Wise words, Jishin. Although it contains much wisdom, The Heart Sutra is not exempt from its own message and should not be clung to.

    At least, that is my understanding.

    Kokuu
    -sattoday/lah-
    ------------------------------------
    Feel free to message me if you wish to talk about issues around practicing with physical limitations. This is something I have been sitting with for a fair while and am happy to help with suggestions or just offer a listening ear.

  16. #16
    My Kung Fu is strong.

    Gasho, Jishin, _/st\_

  17. #17
    Quote Originally Posted by Jishin View Post

    Put down the Hear Sutra and go do something worthwhile.

    My worthless 2 cents

    Gasho, Jishin, _/st\_

    This "Way Beyond Word & Letters" actually has a more subtle history. How many thousands of Zen books have been written about "Silence?" Even the story of the legendary so-called "illiterate" ancestor, Hui-Neng, is in the form of a complicated book!

    There is a time to read a book, there is a time to put it down and Just Sit. There is a time to burn the book and get on with life, there is a time to reconstitute the book from the ashes and read it again.

    But even when reading a Teaching as we are, always see through to Clarity. Never get tangled or become merely an armchair philosopher.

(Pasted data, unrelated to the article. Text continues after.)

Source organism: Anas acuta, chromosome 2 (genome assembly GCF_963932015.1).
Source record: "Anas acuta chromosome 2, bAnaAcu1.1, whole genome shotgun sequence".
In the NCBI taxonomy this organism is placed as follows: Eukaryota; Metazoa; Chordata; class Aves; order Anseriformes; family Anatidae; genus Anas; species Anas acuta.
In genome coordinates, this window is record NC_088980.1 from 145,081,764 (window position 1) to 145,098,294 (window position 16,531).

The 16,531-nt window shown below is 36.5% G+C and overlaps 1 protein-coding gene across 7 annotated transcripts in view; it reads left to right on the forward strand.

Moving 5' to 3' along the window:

Such Clarity is the message of the Heart Sutra.





    Gassho, J

    SatTodayLAH
    ALL OF LIFE IS OUR TEMPLE

  18. #18
    A compilation from Nancy Reagan “Just say no!” to drugs and the Koan “Does a dog have Buddha Nature? Mu! (No!) or (Does not apply!):

    Heart Sutra in a pinch: Mu! Mu! Mu!.....



    Gasho, Jishin, _/st\_

  19. #19
    Eishuu
    Guest
    Thank you Kokuu, Shoka, and Jundo for your thoughtful responses to my questions.

    I've put Red Pine on my Amazon wishlist. It's good to be reminded about 'in the bones' knowing. I think I tend to get a bit stuck in my head.

    Gassho
    Lucy
    ST/LAH

  20. #20
    Member Seishin's Avatar
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    First off I'd like to thank Lucy for her post as it has generated some insightful and helpful responses. Anyway here's my 2 cents worth, which is based on just a year of practice primarily here a Treeleaf, so this was the first Heart Sutra variant I've encountered.

    Do you think there is any significant difference between the two? (Other than the rhythm)